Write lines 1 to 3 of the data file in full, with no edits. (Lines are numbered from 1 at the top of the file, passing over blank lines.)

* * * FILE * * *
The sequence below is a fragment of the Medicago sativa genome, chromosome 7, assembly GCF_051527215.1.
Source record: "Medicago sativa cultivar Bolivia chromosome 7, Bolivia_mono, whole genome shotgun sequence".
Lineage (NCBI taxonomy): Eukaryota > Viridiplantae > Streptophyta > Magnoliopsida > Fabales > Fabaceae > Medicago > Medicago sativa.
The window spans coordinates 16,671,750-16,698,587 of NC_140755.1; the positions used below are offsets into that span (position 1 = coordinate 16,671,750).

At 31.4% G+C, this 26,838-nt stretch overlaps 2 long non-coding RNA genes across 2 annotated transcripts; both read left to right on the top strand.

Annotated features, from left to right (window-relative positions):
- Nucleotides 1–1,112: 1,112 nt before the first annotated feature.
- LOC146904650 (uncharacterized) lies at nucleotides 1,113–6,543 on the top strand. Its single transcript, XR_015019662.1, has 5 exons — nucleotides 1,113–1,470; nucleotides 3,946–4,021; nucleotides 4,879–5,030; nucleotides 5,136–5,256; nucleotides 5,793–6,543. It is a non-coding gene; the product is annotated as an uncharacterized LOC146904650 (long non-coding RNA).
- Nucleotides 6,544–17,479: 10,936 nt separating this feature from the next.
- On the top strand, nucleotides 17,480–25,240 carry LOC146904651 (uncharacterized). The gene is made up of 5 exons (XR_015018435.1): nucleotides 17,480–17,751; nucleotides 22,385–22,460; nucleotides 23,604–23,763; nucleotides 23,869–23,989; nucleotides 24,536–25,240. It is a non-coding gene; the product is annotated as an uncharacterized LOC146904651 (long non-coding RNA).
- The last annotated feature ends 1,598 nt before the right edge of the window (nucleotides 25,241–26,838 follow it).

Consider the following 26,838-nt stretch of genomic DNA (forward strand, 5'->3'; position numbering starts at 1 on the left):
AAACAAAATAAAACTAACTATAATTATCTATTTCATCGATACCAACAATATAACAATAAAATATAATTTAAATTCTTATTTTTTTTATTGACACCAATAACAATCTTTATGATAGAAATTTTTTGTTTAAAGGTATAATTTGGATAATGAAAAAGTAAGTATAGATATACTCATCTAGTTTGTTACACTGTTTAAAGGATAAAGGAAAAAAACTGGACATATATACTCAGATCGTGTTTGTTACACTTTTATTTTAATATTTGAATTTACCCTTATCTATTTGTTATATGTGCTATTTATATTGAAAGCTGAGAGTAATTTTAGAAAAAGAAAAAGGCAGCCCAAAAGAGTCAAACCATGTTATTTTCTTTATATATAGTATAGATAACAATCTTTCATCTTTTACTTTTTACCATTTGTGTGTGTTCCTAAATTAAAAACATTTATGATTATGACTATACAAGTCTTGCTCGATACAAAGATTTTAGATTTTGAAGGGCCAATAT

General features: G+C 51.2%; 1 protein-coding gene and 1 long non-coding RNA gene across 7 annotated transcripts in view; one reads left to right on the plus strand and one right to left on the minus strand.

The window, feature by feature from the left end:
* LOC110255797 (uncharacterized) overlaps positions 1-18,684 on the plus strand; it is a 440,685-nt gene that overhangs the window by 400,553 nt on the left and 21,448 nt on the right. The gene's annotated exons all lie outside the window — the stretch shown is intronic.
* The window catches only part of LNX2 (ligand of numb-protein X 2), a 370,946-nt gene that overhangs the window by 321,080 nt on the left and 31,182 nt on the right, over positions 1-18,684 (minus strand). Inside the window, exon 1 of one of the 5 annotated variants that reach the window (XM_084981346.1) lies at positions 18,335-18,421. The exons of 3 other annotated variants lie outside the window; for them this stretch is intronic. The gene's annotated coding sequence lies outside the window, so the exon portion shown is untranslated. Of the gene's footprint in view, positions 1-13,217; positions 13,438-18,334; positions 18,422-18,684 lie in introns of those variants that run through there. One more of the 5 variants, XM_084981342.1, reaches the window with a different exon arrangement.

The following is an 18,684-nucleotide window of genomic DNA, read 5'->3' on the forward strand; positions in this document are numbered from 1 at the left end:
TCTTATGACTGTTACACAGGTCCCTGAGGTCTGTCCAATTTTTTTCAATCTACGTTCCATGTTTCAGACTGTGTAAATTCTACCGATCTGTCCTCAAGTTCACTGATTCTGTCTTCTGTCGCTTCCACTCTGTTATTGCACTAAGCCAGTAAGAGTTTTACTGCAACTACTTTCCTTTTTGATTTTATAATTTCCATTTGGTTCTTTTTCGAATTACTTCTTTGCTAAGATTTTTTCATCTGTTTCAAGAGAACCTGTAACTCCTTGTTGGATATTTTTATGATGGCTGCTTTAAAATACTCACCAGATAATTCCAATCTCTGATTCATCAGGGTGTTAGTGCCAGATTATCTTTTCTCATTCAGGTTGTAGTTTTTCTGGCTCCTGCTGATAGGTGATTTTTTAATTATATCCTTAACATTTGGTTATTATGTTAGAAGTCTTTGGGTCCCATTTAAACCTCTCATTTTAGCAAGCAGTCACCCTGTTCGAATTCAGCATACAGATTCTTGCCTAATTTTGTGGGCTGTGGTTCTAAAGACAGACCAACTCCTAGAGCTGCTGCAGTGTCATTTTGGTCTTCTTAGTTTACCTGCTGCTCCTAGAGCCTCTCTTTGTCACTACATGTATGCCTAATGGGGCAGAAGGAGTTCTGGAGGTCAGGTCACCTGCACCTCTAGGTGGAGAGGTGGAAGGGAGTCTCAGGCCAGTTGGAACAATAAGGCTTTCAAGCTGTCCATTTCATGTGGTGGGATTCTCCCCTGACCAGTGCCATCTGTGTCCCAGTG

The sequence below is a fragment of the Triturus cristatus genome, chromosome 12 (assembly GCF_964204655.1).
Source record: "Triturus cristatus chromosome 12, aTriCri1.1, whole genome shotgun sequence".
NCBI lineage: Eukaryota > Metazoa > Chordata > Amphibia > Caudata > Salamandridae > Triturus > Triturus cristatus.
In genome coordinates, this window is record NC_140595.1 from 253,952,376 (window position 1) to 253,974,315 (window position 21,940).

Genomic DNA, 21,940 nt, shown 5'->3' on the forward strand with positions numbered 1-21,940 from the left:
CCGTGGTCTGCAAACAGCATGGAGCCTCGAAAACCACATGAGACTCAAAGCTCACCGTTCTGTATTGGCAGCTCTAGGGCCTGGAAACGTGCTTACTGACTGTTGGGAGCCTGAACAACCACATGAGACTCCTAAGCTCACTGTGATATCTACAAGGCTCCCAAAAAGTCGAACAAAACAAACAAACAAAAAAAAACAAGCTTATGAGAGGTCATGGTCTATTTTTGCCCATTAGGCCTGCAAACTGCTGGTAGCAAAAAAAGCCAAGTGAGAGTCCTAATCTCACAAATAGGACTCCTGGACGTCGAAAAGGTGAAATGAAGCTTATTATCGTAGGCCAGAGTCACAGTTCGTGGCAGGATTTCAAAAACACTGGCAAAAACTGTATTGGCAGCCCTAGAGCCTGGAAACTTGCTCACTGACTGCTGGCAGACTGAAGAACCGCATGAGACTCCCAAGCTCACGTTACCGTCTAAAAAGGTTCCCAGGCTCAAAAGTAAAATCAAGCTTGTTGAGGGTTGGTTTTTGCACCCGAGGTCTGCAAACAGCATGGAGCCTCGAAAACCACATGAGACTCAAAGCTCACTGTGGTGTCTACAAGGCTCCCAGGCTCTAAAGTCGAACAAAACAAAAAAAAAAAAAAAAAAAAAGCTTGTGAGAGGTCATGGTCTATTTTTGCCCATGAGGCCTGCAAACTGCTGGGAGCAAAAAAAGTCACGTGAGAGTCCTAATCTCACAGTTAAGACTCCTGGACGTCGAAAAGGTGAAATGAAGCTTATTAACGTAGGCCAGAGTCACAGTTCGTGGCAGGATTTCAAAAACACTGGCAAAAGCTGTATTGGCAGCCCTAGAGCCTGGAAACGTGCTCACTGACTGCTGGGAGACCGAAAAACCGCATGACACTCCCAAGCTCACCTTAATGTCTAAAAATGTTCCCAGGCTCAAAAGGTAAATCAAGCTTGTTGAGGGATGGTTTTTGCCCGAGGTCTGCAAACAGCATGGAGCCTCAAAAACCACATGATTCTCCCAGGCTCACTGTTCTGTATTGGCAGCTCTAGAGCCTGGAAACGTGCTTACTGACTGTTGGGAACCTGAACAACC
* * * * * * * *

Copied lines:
The sequence below is a fragment of the Medicago sativa genome, chromosome 7, assembly GCF_051527215.1.
Source record: "Medicago sativa cultivar Bolivia chromosome 7, Bolivia_mono, whole genome shotgun sequence".
Lineage (NCBI taxonomy): Eukaryota > Viridiplantae > Streptophyta > Magnoliopsida > Fabales > Fabaceae > Medicago > Medicago sativa.